The UTHA ceased formal operations in 1973, but campus activism was reinvigorated with the formation of Gays at University of Toronto (GAUT) in 1977. Although early members of the UTHA and GAUT were predominately gay men, in later years the organization would speak more assertively to lesbian feminists and other sexual minorities, reflected in its change of name to Lesbians, Gays, Bisexuals and Trans People of the U of T (LGBTOUT).20

Throughout this rich history, the people who have been involved – first with the UTHA, and then with subsequent groups at the university – have continued to generate advocacy that challenges established ideas about sexual diversity, gender identity and even sexuality itself. University-based activism on these issues was accompanied by a drive to rethink how sexuality and gender were conceptualized, written about and taught. Ideas were at the centre of this work. Much of the avant-garde writing that grew with the rise of gay liberation, lesbian feminism and later advocacy on bisexuality and transgenderism was by independent scholars and cultural producers.21 Over time, however, universities became the sites of important research and teaching that raised the profile of these issues. The Mark S. Bonham Centre for Sexual Diversity Studies, based at the U of T’s University College, is an important element of that legacy.

Because of the groundbreaking and pioneering work accomplished by the UTHA in these early years – and by those associated with it – the movement has continued to grow through protest, coalition building and community outreach, effectively asserting the value of respecting diversity and the necessity of equality.

The Ontario Heritage Trust gratefully acknowledges the research of Amanda Robinson in preparing this paper.

© Ontario Heritage Trust, 2011, 2012

1 Varsity (Toronto, ON), October 15, 1969: 13.

2 “Transcription of Interview with Jearld Moldenhauer Conducted by Lionel Collier,” November 2, 1986. Paul Morrison papers, 2004-099/02, Canadian Lesbian and Gay Archives (Toronto).

3 Donald W. McLeod, Lesbian and Gay Liberation in Canada: A Selected Annotated Chronology, 1964-1975 (Toronto: ECW Press/Homewood Books, 1996), 45. See also Tom Warner, Never Going Back: A History of Queer Activism in Canada (Toronto: University of Toronto Press, 2002).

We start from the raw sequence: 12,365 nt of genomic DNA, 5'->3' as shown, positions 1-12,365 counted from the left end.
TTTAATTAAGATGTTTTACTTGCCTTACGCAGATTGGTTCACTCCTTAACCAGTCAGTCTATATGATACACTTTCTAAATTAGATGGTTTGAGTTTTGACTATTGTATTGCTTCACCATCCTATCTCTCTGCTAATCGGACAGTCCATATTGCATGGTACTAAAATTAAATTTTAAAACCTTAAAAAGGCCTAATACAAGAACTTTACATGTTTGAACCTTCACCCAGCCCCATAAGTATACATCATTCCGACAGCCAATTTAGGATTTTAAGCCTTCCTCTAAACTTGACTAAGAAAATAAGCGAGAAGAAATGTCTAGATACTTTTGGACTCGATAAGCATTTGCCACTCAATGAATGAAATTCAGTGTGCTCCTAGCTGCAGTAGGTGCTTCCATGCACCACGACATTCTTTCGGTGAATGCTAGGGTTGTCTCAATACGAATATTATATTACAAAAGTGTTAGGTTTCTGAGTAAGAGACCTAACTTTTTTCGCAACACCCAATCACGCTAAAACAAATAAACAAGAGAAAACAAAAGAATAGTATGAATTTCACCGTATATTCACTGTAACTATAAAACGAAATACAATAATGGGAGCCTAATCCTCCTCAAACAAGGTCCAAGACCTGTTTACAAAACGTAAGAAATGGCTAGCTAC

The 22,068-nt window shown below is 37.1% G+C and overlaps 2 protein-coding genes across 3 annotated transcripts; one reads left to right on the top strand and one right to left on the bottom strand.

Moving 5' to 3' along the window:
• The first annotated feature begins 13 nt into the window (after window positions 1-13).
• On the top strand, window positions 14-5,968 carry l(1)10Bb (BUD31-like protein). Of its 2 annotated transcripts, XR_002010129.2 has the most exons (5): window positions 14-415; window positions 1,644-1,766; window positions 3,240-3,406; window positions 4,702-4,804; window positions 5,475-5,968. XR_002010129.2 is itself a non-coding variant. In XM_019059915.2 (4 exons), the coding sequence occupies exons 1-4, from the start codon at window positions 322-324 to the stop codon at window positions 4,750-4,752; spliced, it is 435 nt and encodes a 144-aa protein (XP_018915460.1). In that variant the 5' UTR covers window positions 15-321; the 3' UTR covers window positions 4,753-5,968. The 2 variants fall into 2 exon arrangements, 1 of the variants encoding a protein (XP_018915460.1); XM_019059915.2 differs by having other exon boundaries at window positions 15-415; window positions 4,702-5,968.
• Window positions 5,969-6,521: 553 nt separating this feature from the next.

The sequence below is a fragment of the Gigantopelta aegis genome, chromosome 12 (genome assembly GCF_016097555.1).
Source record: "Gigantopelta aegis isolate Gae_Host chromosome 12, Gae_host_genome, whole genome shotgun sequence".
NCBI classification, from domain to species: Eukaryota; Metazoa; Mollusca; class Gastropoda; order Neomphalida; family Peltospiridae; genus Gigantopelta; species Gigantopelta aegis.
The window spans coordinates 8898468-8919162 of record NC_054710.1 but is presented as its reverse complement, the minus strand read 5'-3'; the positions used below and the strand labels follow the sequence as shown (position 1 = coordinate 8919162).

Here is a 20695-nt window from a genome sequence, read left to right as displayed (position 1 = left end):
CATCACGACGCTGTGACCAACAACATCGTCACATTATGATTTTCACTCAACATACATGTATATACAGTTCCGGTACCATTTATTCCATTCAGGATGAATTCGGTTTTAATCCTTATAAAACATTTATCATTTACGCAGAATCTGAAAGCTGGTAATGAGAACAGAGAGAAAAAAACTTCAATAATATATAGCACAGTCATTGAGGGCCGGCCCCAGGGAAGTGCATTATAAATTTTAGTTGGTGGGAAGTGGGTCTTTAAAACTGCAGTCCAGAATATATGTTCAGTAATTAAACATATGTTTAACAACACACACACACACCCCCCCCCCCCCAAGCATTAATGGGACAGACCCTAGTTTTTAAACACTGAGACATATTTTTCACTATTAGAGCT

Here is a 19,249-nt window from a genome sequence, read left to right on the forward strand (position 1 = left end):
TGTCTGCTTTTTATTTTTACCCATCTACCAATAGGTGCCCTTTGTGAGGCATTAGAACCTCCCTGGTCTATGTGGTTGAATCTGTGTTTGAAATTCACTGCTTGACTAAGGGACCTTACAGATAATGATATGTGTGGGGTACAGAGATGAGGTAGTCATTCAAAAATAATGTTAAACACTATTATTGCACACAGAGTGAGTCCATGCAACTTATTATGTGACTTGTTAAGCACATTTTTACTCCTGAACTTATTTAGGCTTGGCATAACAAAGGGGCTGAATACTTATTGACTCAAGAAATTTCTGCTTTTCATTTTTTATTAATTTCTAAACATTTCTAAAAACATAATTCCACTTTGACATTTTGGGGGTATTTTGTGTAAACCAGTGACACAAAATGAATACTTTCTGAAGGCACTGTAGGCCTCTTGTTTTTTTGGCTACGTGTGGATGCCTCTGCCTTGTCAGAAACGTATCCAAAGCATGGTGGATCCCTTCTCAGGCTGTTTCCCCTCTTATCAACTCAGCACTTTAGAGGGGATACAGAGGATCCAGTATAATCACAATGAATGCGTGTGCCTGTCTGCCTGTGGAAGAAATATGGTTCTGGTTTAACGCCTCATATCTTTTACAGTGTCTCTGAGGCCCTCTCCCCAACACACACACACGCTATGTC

4 McLeod, Lesbian and Gay Liberation in Canada, 45-46. See also Warner, Never Going Back, 59-69; Donald W. McLeod, “Jearld Moldenhauer,” in Who’s Who in Contemporary Gay and Lesbian History: From World War II to the Present Day, ed. Robert Aldrich and Garry Wotherspoon (London: Routledge, 2002), 288-89. For an in-depth discussion of Jearld Moldenhauer’s role in the formation of the Cornell Student Homophile League see David S. Churchill, “Transnationalism and Homophile Political Culture in the Postwar Decades,” GLQ 15, no.1 (2009): 31-66. For a general history of early lesbian, gay and bisexual college student groups see Brett Beemyn, “The Silence is Broken: A History of the First Lesbian, Gay, and Bisexual College Student Groups,” Journal of the History of Sexuality 12, no. 2 (2003): 205-23.

5 Harold Averill, “Charles C. Hill,” in Who’s Who in Contemporary Gay and Lesbian History, 188.

6 Donald W. McLeod, “Ian Young,” in Who’s Who in Contemporary Gay and Lesbian History, 458.

7 “SAC Supports Homosexuals,” Varsity (Toronto, ON), November 5, 1969: 15. This article identifies October 29, 1969, as the date that the University of Toronto Students’ Administrative Council (SAC) recognized UTHA as an official organization.

8 UTHA Constitution. UTHA papers, 1982-006/01, Canadian Lesbian and Gay Archives (Toronto).

9 The UTHA’s first newsletter identified and defined the term homophile while simultaneously using it to represent the aims and goals of the organization. UTHA Newsletter, no. 1 (April 1970). UTHA papers, 1982-006/01, Canadian Lesbian and Gay Archives (Toronto). For a broader discussion of the history of the homophile movement, including its limitations, see Warner, Never Going Back, and Churchill, “Transnationalism and Homophile Political Culture in the Postwar Decades,” 31-66.

10 UTHA Constitution. UTHA papers, 1982-006/01, Canadian Lesbian and Gay Archives (Toronto).